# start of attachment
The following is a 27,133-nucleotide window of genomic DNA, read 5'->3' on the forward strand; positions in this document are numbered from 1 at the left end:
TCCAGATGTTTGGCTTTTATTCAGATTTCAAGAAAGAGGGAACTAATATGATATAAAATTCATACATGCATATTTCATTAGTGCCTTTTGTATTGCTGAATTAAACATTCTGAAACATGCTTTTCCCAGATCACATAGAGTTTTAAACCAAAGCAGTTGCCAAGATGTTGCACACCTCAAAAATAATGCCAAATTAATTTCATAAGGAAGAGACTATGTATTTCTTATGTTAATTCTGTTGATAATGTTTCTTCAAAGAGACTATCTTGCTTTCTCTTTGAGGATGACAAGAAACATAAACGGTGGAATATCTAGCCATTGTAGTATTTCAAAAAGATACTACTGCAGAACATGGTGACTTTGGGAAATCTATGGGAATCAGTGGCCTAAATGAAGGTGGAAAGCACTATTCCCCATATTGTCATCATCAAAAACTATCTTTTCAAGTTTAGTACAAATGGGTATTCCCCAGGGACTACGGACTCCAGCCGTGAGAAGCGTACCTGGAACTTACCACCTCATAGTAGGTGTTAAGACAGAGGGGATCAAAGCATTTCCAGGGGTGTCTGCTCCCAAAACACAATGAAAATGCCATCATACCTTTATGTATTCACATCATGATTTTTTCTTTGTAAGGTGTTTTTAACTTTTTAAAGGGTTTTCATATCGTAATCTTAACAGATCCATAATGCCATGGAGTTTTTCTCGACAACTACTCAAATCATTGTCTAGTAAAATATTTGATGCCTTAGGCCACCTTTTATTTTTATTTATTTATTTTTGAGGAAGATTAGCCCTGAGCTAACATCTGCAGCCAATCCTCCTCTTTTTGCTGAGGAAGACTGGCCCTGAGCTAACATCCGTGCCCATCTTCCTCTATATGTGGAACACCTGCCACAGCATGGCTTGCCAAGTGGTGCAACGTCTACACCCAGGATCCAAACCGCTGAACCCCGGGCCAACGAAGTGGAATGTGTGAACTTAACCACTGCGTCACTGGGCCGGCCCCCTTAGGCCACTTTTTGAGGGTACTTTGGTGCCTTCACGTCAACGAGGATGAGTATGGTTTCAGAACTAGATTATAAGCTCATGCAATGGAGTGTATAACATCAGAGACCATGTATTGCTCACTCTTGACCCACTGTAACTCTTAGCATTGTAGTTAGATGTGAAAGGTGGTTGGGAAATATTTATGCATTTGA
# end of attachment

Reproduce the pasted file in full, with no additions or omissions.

The following is a 27,133-nucleotide window of genomic DNA, read 5'->3' on the forward strand; positions in this document are numbered from 1 at the left end:
TCCAGATGTTTGGCTTTTATTCAGATTTCAAGAAAGAGGGAACTAATATGATATAAAATTCATACATGCATATTTCATTAGTGCCTTTTGTATTGCTGAATTAAACATTCTGAAACATGCTTTTCCCAGATCACATAGAGTTTTAAACCAAAGCAGTTGCCAAGATGTTGCACACCTCAAAAATAATGCCAAATTAATTTCATAAGGAAGAGACTATGTATTTCTTATGTTAATTCTGTTGATAATGTTTCTTCAAAGAGACTATCTTGCTTTCTCTTTGAGGATGACAAGAAACATAAACGGTGGAATATCTAGCCATTGTAGTATTTCAAAAAGATACTACTGCAGAACATGGTGACTTTGGGAAATCTATGGGAATCAGTGGCCTAAATGAAGGTGGAAAGCACTATTCCCCATATTGTCATCATCAAAAACTATCTTTTCAAGTTTAGTACAAATGGGTATTCCCCAGGGACTACGGACTCCAGCCGTGAGAAGCGTACCTGGAACTTACCACCTCATAGTAGGTGTTAAGACAGAGGGGATCAAAGCATTTCCAGGGGTGTCTGCTCCCAAAACACAATGAAAATGCCATCATACCTTTATGTATTCACATCATGATTTTTTCTTTGTAAGGTGTTTTTAACTTTTTAAAGGGTTTTCATATCGTAATCTTAACAGATCCATAATGCCATGGAGTTTTTCTCGACAACTACTCAAATCATTGTCTAGTAAAATATTTGATGCCTTAGGCCACCTTTTATTTTTATTTATTTATTTTTGAGGAAGATTAGCCCTGAGCTAACATCTGCAGCCAATCCTCCTCTTTTTGCTGAGGAAGACTGGCCCTGAGCTAACATCCGTGCCCATCTTCCTCTATATGTGGAACACCTGCCACAGCATGGCTTGCCAAGTGGTGCAACGTCTACACCCAGGATCCAAACCGCTGAACCCCGGGCCAACGAAGTGGAATGTGTGAACTTAACCACTGCGTCACTGGGCCGGCCCCCTTAGGCCACTTTTTGAGGGTACTTTGGTGCCTTCACGTCAACGAGGATGAGTATGGTTTCAGAACTAGATTATAAGCTCATGCAATGGAGTGTATAACATCAGAGACCATGTATTGCTCACTCTTGACCCACTGTAACTCTTAGCATTGTAGTTAGATGTGAAAGGTGGTTGGGAAATATTTATGCATTTGA